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5 Nugget Falls Cascading into Mendenhall Lake near Juneau, Alaska

As the Nugget Glacier melts, forming Nugget Creek, the water rushes down a mountain within the Tongrass National Forest until it plummets 377 feet during two stages into Mendenhall Lake. The result is a spectacular roar of mist. From there, the fresh water joins with the runoff of Mendenhall Glacier and travel towards the Mendenhall River. This eventually empties into the Inside Passage of the Pacific Ocean.

Mendenhall Glacier Interpretive Visitor Center E Glacier Trail, Juneau, AK 99801
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6 Mountain Fog and Clouds in Juneau, Alaska

Most people mistakenly believe that all of Alaska is cold, especially in the winter. However, Juneau enjoys a mild, maritime climate thanks to its location on the Gastineau Channel, being nestled among five steep mountains and its proximity to the Pacific Ocean. But it also rains for two-thirds of the year. The wettest months are in September and October. So, expect to see almost choreographed displays of clouds and fog swirling around and often obstructing the mountain peaks with their dramatic waterfalls.

Glacier Spur Rd, Juneau, AK 99801
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7 Platform Over Steep Creek near Juneau, Alaska

Steep Creek is a fast moving but shallow flow of fresh water in the Mendenhall Glacier Recreation Area that is ideal for salmon spawning. The sockeyes or red salmon arrive in mid-July. The coho or silver salmon appear in mid-September. Several platforms are available along The Trail of Time and East Glacier Trail to enjoy this annual event. Or you can watch the live “fish cam” at the nearby Mendenhall Glacier Visitors Center.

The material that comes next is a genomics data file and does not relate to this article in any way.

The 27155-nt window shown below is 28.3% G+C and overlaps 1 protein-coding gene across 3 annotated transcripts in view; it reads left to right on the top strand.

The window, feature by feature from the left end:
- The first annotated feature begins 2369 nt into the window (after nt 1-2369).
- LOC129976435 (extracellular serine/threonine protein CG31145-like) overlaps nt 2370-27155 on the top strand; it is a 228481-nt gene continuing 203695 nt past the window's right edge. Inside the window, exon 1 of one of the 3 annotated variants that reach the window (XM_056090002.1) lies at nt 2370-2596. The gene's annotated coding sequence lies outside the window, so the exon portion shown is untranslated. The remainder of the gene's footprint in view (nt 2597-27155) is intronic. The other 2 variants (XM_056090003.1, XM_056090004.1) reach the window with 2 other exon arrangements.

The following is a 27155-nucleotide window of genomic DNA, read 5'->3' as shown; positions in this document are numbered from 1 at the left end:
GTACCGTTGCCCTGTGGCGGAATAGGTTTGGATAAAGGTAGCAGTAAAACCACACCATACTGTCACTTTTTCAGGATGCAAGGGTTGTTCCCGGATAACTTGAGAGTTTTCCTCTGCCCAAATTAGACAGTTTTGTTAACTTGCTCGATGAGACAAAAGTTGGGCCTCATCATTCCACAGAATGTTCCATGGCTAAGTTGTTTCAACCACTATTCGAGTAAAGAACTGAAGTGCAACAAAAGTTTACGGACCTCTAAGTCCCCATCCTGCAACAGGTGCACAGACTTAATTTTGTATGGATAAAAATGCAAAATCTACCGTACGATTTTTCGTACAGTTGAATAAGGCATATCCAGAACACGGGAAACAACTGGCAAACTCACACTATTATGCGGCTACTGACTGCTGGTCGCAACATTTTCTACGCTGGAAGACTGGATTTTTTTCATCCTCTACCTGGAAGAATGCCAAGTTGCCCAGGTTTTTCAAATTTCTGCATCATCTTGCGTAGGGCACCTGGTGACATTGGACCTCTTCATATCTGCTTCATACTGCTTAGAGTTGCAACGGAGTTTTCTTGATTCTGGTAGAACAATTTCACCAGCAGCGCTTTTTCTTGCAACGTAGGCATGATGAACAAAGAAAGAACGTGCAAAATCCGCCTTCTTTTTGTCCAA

E Glacier Trail, Juneau, AK 99801
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8 Sockeye Salmon in Red Spawning Stage near Juneau, Alaska

This sockeye salmon lived for years in the Pacific Ocean before traveling upstream to the fresh water of Steep Creek. During the spawning process they turn this red color. Shortly afterwards, they acquire white patches before dying, a reproductive event called semelparity. This lifecycle is essential to Southeast Alaska. The sockeye, along with four other salmon species, contribute about a billion dollars of economic benefit.

E Glacier Trail, Juneau, AK 99801
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9 Steep Creek Waterfall near Juneau, Alaska

The Trail of Time and East Glacier Trail are great introductions to the beauty of the Tongass Forest with its lush vegetation, dramatic waterfalls and a spectacular view of the Mendenhall Glacier. You can explore these easy walking paths on your own or, better yet, find a qualified guide who will explain the nuances of this beautiful wilderness. My guide was Skip Gray, just one of the several highly qualified staff from Gastineau Guiding.